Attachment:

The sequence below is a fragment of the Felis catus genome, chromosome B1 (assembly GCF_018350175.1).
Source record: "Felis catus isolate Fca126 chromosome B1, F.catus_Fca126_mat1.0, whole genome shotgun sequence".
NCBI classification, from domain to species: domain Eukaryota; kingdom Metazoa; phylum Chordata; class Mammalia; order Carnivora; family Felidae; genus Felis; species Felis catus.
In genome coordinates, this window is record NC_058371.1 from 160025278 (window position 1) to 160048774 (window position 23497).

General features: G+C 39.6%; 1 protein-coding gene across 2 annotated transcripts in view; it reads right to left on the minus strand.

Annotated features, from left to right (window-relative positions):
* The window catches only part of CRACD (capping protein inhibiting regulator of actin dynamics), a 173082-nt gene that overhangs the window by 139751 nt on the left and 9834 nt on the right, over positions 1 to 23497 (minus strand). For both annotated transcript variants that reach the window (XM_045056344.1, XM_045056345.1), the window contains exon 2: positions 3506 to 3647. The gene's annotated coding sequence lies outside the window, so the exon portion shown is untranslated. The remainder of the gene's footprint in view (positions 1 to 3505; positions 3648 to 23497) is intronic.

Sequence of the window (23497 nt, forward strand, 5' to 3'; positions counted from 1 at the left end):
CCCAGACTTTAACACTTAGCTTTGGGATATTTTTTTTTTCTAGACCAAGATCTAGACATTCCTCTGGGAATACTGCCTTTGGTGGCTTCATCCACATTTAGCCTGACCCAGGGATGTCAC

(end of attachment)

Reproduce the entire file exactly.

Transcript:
The sequence below is a fragment of the Felis catus genome, chromosome B1 (assembly GCF_018350175.1).
Source record: "Felis catus isolate Fca126 chromosome B1, F.catus_Fca126_mat1.0, whole genome shotgun sequence".
NCBI classification, from domain to species: domain Eukaryota; kingdom Metazoa; phylum Chordata; class Mammalia; order Carnivora; family Felidae; genus Felis; species Felis catus.
In genome coordinates, this window is record NC_058371.1 from 160025278 (window position 1) to 160048774 (window position 23497).

General features: G+C 39.6%; 1 protein-coding gene across 2 annotated transcripts in view; it reads right to left on the minus strand.

Annotated features, from left to right (window-relative positions):
* The window catches only part of CRACD (capping protein inhibiting regulator of actin dynamics), a 173082-nt gene that overhangs the window by 139751 nt on the left and 9834 nt on the right, over positions 1 to 23497 (minus strand). For both annotated transcript variants that reach the window (XM_045056344.1, XM_045056345.1), the window contains exon 2: positions 3506 to 3647. The gene's annotated coding sequence lies outside the window, so the exon portion shown is untranslated. The remainder of the gene's footprint in view (positions 1 to 3505; positions 3648 to 23497) is intronic.

Sequence of the window (23497 nt, forward strand, 5' to 3'; positions counted from 1 at the left end):
CCCAGACTTTAACACTTAGCTTTGGGATATTTTTTTTTTCTAGACCAAGATCTAGACATTCCTCTGGGAATACTGCCTTTGGTGGCTTCATCCACATTTAGCCTGACCCAGGGATGTCAC